KUALA LUMPUR, June 5 (Thomson Reuters Foundation) – Existing stands of mangroves may not survive beyond 2050 if sea level rise continues at current rates, scientists warned on Friday, urging a rethink on the conservation of the trees, which serve as vital coastline defences.
A team of international researchers found that mangroves will stop growing if sea levels rise by an average of 6mm per year, compared with 4mm currently.
“Mangroves are the most efficient eco-system on the planet for storing carbon,” said Benjamin Horton, chair of the Asian School of the Environment at Nanyang Technological University in Singapore.
“We are very worried of a knock-on effect,” he told the Thomson Reuters Foundation.
If mangroves are lost to sea level rise, “it would mean that there is even more carbon dioxide in the atmosphere, causing even higher temperatures and even higher rates of sea level rise.”
Mangroves protect coastlines against increasing ferocious storms, rising seas and tsunamis. They also absorb planet-heating carbon from the atmosphere, and provide nurseries for young fish, which supports the livelihoods of coastal communities.
But they are being destroyed at rates three to five times higher than the average for forests, and more than a quarter of the world’s mangroves have already disappeared, according to the United Nations.
Looking at sediments from when the Earth lost much of its ice up to 10,000 years ago, researchers estimated the probability of mangroves surviving at rates of sea-level rise corresponding to two climate scenarios – low and high carbon emissions.
When sea-level rise exceeded 6 millimetres per year – which is estimated to happen if emissions remain high up to 2050 – the researchers found that mangroves were likely to grow too slowly to keep sufficiently above the waves.
“We know that sea-level rise is inevitable due to climate change,” said Neil Saintilan, a professor in the department of earth and environmental sciences at Australia’s Macquarie University, which led the study.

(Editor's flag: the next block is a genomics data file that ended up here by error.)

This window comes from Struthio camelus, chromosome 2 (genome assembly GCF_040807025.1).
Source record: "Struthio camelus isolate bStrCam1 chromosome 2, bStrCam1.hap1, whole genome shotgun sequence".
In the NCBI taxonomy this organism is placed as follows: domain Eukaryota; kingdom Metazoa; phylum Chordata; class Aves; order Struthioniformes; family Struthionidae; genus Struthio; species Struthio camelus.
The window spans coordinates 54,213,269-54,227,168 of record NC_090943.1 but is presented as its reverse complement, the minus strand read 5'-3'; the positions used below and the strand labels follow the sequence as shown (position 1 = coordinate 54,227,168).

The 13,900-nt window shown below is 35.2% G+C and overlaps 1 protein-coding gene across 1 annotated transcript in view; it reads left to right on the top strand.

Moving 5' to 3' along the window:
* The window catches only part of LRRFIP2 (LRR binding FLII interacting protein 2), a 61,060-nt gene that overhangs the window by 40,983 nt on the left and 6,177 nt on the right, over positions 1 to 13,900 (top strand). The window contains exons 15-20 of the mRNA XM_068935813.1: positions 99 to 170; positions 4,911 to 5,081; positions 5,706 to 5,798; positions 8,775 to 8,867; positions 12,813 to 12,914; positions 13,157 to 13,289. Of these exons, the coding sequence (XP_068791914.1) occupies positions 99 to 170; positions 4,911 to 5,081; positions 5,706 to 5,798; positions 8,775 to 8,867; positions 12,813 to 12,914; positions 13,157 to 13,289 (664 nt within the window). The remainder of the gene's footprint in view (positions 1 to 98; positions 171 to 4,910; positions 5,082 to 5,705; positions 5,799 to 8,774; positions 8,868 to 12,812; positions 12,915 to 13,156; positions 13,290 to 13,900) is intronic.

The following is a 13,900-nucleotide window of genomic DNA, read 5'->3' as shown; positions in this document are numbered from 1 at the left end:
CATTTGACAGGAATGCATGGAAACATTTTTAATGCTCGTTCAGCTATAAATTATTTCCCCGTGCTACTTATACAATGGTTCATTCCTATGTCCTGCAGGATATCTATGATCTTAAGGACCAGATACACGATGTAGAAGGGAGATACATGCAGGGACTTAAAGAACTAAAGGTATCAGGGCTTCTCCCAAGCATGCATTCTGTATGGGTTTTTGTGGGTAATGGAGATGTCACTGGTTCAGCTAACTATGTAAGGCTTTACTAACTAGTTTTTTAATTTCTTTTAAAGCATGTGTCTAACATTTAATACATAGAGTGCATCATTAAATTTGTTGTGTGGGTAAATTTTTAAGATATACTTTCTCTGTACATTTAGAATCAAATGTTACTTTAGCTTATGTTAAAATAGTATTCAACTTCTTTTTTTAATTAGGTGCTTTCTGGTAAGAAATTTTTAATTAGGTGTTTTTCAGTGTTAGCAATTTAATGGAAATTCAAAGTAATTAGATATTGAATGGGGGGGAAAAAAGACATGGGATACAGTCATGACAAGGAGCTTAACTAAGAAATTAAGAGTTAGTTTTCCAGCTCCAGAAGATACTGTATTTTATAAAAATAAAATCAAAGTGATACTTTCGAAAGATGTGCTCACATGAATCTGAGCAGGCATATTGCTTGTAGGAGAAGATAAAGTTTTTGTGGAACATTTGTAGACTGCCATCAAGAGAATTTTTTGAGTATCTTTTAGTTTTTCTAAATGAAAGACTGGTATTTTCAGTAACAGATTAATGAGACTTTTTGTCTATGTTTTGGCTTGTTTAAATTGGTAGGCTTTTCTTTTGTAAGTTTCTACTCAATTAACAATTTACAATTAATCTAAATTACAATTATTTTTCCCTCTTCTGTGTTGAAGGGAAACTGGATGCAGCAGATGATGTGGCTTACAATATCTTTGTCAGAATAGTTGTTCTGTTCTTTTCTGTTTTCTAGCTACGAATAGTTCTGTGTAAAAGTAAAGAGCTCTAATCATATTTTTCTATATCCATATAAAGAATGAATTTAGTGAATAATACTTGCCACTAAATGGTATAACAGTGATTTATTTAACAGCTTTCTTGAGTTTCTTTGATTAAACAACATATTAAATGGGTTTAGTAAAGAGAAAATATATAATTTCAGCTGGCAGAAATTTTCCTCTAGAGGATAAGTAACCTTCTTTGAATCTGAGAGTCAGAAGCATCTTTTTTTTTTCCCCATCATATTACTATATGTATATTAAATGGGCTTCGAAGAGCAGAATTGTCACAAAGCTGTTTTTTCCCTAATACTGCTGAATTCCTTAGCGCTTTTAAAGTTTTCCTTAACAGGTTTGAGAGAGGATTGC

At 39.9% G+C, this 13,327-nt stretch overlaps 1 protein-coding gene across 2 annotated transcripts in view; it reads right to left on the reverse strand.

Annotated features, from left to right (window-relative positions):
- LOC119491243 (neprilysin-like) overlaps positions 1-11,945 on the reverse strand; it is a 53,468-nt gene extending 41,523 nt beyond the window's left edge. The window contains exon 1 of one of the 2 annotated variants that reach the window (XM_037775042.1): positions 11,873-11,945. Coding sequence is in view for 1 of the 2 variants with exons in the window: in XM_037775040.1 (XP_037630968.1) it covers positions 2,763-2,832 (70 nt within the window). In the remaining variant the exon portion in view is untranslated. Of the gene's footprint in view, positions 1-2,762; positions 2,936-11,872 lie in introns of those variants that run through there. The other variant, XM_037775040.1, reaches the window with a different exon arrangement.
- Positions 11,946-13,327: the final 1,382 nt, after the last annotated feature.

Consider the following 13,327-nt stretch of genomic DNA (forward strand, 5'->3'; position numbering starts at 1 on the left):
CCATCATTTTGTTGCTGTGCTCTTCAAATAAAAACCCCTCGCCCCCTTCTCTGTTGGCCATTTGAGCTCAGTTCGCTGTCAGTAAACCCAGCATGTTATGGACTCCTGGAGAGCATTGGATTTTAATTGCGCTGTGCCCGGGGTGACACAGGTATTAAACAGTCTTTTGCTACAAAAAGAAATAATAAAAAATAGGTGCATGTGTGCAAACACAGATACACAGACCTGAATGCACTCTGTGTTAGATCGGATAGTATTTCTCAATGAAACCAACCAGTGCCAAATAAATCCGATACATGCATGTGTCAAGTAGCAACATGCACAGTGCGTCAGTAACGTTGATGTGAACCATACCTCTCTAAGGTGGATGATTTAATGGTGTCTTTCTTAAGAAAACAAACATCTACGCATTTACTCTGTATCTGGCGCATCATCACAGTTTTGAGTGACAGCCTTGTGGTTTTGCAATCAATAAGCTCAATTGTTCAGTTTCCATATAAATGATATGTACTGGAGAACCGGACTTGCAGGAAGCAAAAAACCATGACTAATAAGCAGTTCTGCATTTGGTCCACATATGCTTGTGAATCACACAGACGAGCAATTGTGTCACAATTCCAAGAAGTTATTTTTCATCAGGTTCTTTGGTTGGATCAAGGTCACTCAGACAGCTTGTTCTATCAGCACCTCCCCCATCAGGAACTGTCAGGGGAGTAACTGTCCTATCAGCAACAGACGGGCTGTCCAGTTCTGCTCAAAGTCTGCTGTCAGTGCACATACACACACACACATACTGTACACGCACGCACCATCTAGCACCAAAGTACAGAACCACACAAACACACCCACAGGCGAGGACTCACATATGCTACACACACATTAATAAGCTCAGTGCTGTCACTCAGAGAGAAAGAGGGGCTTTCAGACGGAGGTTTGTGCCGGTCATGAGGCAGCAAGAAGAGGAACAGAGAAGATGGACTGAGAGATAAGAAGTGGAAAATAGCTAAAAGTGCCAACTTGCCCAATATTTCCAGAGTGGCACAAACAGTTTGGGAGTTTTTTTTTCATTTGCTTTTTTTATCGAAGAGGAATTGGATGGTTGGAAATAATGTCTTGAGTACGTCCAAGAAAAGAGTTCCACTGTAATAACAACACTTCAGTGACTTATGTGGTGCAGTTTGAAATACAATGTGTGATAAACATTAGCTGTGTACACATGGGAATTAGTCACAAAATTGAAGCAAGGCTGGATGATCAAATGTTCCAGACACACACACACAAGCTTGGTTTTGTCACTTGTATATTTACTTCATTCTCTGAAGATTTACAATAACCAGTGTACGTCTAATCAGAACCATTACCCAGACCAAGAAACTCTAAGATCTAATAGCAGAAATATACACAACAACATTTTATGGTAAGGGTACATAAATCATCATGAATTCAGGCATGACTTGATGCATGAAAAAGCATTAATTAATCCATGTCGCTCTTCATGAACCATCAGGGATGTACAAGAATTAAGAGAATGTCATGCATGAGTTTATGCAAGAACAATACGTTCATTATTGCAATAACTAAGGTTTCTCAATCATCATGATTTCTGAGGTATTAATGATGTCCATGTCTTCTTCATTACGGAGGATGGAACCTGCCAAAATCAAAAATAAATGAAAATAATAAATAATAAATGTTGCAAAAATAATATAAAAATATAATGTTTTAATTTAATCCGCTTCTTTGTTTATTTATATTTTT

“But not much is known about how different rates of sea-level rise affect the growth of mangroves, which is an important ecosystem for the health of the Earth.”
Under the 2015 Paris Agreement, most world governments have pledged to keep global warming to “well below” 2 degrees Celsius (3.6F) above pre-industrial times and to strive for a lower limit of 1.5C.
If such limits are met, “that 6mm was not passed in the 21st century,” said Horton. “If you have a low emission future that meets the Paris agreement, then you don’t have this problem.”
The study, first published in the journal Science, could help those conserving mangroves adopt adaptation measures to maintain them, based on how high sea levels are rising on specific coastlines, he added.
For instance, allowing mangroves to naturally expand inland into low-lying coastal areas would be one option – though that could be a problem due with urban development already in those areas, Horton said.
“We can see throughout many tropical coastlines that people are trying to regenerate mangroves,” he said.
But “when we look into the future, its not only regenerating the current mangroves, it’s giving them space to grow”.
Reporting by Michael Taylor; editing by Laurie Goering, for the Thomson Reuters Foundation, the charitable arm of Thomson Reuters.